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Birchwood Paperback – 6 Aug 2010

4.4 out of 5 stars 10 customer reviews

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Product details

  • Paperback: 176 pages
  • Publisher: Picador; Reprints edition (6 Aug. 2010)
  • Language: English
  • ISBN-10: 0330372327
  • ISBN-13: 978-0330372329
  • Product Dimensions: 13 x 1 x 19.7 cm
  • Average Customer Review: 4.4 out of 5 stars  See all reviews (10 customer reviews)
  • Amazon Bestsellers Rank: 325,977 in Books (See Top 100 in Books)
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Product description

Review

" This is one of the most startling of the century's varied achievements in Irish writing."
-- Seamus Deane
" John Banville is one of the greatest masters of the English language."
-- "The Scotsman"
" "Birchwoo"d represents a watershed in contemporary Irish writing.."
-- Colm Toibin

"This is one of the most startling of the century's varied achievements in Irish writing."
--Seamus Deane
"John Banville is one of the greatest masters of the English language."
--"The Scotsman"
""Birchwoo"d represents a watershed in contemporary Irish writing.."
--Colm Toibin --This text refers to an out of print or unavailable edition of this title.

Book Description

‘This is one of the most startling of the century’s varied achievements in Irish writing’ Seamus Deane

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Customer Reviews

4.4 out of 5 stars
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Top Customer Reviews

Format: Paperback
This book has very clear echoes of Proust, both in the writing style and in the sense of nostalgia that pervades the story of aristocratic decline. The references are clear and deliberate - in the very first chapter, Banville's narrator refers to his fragments of memory as "madeleines" and talks of his "search for time misplaced."

Birchwood is a book that I thoroughly enjoyed. While the writing style is reminiscent of Proust in its dreamy beauty, it clips along at a much faster pace, as does the sometimes bizarre plot of childhood resentments, exploding grandmothers, running off to join the circus, searching for a long-lost sister, etc. Also there's a detachment from the destruction that comes to Birchwood, a sense that it's inevitable and even deserved, a strong context of the social unrest in Ireland at the time.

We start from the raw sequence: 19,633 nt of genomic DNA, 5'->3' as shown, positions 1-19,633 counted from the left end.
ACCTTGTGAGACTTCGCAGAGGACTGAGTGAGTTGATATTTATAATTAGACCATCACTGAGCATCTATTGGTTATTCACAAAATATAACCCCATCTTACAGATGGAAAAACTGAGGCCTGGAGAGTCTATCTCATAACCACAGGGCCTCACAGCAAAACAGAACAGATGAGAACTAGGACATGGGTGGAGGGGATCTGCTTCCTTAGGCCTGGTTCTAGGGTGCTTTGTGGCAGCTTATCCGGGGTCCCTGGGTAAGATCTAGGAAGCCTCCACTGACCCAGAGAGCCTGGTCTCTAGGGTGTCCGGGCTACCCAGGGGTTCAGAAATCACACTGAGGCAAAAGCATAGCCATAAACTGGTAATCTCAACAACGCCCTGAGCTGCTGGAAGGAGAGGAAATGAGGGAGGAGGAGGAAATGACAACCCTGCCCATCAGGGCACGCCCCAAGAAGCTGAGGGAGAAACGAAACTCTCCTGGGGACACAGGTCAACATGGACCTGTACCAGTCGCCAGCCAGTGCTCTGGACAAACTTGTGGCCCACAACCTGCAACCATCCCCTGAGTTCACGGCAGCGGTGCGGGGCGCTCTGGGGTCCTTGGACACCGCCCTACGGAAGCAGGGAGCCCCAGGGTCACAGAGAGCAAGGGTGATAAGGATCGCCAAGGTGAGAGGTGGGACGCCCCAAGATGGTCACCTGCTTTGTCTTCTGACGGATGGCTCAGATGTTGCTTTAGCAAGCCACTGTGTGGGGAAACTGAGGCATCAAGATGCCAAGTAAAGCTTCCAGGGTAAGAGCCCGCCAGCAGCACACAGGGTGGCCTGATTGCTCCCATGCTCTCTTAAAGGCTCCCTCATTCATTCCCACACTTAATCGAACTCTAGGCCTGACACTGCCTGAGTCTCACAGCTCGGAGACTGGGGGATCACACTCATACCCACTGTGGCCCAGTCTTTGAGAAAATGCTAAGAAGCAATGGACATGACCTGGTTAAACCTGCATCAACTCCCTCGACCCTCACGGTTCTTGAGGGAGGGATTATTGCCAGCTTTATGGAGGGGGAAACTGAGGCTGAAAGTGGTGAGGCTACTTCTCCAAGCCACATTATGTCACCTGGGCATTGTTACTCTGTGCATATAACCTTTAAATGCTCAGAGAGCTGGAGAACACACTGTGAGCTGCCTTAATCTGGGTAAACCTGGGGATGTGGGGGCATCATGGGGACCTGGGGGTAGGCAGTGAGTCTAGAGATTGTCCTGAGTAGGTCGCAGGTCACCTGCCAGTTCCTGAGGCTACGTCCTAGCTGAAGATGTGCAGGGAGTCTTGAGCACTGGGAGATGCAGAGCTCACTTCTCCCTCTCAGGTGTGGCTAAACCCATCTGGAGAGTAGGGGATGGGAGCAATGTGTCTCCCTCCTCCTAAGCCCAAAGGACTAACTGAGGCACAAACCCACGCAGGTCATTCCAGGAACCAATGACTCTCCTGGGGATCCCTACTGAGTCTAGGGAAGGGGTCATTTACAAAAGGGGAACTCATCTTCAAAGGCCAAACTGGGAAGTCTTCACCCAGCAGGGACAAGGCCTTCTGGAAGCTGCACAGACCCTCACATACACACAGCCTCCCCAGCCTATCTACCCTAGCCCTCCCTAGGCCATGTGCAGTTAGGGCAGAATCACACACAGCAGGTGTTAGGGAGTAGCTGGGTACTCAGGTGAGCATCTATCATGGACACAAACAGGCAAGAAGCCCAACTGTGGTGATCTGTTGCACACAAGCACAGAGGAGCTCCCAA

The writing was brilliant from the first page to the last, and made me want to read a lot more of Banville's work.
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Format: Kindle Edition Verified Purchase
In this novella, Banville uses a modified stream-of-consciousness style that immediately picks that drops the reader into a complicated family with dark secrets living on a disintegrating Irish estate. The central character is Gabriel, the only son and heir to Birchwood, who lives there with his father, whose violent fits of temper are slowly driving his mother insane; his grandmother, his senile grandfather; his aunt; and his cousin, his aunt's son.

The first part of the novella focuses on Gabriel's childhood, as he grows, he stumbles on a mystery surrounding his birth, and he finally comes to believe that he has a missing twin sister and runs away from home to find her. The second part is devoted to his adventures away from home.

Primarily the story deals with time and memory with the author jumping backwards and forwards with both, magic realism and a simple but effective writing style makes this novella worth reading even if it does get confusing and over-elaborated at times.
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Format: Paperback Verified Purchase
Banville's prose is consistently excellent: strong imagery, great clarity - poetic. It's a pleasure to read the sentences. But, for me, as with his "The Untouchable", and unlike Granny Godkin, the story itself never ignited. The tale of eccentric, aristocratic decline amidst a disintegrating mansion house might have been better handled by a Shirley Jackson or Barbara Comyns I suspect.

There's just something a little bit snooty and detached about Banville's style in my opinion, and his focus never quite seems to the purpose. I'm sure other readers will regard the meandering whimsy charming - and I'm not saying there aren't things to admire.
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Format: Paperback
I only recently discovered John Banville after reading The Book of Evidence, Copernicus and the Infinities, and soon ordered everything else that he has written. I rarely write reviews for books, but Birchwood had me so entranced in its lyrical spell that I wanted to tell eveyone interested in great literature about this little gem.

With its father-son relationship, insanity and violence, Birchwood reminds me of Nick Cave's And the Ass Saw the Angel. With a little less gore and mutilations (but certainly not without them). The language is equally breathtaking so that even death captivates. It's a world of magical realism set among circus folk but a world deprived of laughter; there are no happy clowns here throwing pies in your face - the tone is sinister and the clowns malevolent. The language spellbinding. 175 pages that you don't want to end.
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Format: Kindle Edition Verified Purchase
Another superb piece of literature from John Banville.
In some passages the use of words borders on poetic.
The story has great pace and feeling.
Superb!
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